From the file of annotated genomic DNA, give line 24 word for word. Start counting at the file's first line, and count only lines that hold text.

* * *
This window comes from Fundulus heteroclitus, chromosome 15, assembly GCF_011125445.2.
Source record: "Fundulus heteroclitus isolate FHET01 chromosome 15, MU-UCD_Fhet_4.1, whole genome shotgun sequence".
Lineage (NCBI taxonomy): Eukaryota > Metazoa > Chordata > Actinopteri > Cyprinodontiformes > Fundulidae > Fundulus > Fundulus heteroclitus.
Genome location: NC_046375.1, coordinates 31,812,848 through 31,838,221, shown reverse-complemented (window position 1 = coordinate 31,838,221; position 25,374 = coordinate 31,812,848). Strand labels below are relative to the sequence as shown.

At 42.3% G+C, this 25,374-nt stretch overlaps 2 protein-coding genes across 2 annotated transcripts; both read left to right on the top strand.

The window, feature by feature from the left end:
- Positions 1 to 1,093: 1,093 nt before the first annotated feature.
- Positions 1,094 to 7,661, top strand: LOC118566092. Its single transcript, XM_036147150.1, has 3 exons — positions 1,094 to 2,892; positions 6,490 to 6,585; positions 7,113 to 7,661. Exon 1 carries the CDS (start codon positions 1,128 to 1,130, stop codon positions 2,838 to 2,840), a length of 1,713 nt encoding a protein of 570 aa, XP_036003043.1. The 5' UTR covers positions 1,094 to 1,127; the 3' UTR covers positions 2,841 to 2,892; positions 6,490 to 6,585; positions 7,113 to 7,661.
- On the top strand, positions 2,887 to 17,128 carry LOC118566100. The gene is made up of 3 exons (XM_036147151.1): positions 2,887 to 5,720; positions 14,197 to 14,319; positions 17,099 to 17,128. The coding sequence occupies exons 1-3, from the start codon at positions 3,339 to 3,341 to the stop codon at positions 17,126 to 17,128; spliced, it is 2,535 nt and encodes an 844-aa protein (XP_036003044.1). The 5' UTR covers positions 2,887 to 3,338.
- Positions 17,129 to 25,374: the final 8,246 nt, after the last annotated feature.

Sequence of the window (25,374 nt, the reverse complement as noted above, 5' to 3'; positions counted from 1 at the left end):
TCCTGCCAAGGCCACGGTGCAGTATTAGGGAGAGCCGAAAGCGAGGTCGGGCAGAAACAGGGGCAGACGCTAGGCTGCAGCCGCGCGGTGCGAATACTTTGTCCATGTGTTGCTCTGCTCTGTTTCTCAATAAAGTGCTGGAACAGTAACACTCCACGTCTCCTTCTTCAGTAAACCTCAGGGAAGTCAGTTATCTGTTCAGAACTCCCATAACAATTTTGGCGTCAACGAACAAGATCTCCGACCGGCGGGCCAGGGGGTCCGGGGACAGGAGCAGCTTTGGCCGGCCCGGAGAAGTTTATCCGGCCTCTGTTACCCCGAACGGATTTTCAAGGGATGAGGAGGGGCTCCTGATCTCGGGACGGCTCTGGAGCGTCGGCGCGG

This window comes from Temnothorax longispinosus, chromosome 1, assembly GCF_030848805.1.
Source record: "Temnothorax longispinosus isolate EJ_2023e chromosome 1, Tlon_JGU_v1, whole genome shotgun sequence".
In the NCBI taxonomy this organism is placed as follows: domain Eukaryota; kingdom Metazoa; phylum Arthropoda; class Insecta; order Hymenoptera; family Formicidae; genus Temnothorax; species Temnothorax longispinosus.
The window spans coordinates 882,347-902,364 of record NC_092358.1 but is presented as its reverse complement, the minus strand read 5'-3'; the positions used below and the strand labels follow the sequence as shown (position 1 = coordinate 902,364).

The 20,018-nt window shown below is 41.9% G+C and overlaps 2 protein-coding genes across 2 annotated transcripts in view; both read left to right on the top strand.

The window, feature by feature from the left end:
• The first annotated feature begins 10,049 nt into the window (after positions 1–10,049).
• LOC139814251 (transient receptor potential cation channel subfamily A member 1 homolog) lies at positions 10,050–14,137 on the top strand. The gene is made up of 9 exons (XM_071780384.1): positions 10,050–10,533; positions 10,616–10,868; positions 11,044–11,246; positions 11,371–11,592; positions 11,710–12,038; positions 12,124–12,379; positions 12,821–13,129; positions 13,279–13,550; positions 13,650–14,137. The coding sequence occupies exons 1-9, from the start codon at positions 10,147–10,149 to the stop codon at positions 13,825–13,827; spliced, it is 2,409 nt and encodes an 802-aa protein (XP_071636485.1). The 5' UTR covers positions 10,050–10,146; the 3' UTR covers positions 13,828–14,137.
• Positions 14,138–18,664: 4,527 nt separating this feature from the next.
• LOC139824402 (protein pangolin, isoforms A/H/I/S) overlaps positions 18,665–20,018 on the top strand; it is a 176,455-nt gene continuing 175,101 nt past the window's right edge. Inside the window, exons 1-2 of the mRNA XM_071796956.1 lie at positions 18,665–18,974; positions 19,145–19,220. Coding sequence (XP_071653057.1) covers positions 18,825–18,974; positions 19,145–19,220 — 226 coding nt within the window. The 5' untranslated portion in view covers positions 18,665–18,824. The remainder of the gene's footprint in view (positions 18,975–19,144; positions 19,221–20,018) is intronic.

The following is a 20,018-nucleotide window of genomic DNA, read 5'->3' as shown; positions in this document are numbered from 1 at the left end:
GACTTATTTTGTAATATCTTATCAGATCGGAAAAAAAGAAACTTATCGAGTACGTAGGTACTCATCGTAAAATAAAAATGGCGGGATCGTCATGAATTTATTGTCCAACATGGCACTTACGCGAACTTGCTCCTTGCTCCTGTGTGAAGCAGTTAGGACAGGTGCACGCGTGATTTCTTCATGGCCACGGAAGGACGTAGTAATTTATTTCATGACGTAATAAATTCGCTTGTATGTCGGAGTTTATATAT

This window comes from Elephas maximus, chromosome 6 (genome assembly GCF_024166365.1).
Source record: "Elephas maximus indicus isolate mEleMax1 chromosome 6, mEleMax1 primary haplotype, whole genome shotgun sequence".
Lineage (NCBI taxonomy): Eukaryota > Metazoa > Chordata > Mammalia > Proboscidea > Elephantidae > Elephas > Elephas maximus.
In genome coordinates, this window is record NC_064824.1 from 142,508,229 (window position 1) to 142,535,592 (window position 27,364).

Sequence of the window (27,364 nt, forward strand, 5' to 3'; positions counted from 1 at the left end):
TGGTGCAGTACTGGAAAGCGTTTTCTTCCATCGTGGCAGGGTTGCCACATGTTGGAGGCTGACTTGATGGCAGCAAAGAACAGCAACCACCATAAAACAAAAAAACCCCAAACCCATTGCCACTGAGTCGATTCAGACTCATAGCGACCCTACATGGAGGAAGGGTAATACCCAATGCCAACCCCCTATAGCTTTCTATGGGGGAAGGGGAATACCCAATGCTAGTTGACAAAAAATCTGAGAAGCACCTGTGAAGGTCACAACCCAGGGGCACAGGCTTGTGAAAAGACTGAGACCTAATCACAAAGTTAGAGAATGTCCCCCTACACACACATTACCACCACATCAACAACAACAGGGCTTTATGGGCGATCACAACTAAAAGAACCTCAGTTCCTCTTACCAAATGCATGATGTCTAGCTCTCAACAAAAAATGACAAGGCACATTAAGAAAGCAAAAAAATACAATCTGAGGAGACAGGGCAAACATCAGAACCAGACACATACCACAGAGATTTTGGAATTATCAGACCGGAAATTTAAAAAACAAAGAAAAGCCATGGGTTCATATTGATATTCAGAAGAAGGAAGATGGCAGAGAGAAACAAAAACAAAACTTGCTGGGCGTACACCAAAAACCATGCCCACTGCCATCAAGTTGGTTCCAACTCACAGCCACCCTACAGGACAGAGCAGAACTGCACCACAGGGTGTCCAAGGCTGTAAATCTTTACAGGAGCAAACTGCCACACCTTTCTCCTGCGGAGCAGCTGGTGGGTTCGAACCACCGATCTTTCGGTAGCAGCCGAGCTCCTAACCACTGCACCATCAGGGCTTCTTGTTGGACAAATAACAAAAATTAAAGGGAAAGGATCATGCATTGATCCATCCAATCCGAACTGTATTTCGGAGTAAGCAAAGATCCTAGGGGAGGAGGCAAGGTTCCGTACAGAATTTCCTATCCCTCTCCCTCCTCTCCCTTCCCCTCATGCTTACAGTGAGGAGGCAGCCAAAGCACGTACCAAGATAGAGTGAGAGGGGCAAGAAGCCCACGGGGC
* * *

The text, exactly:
GACTTATTTTGTAATATCTTATCAGATCGGAAAAAAAGAAACTTATCGAGTACGTAGGTACTCATCGTAAAATAAAAATGGCGGGATCGTCATGAATTTATTGTCCAACATGGCACTTACGCGAACTTGCTCCTTGCTCCTGTGTGAAGCAGTTAGGACAGGTGCACGCGTGATTTCTTCATGGCCACGGAAGGACGTAGTAATTTATTTCATGACGTAATAAATTCGCTTGTATGTCGGAGTTTATATAT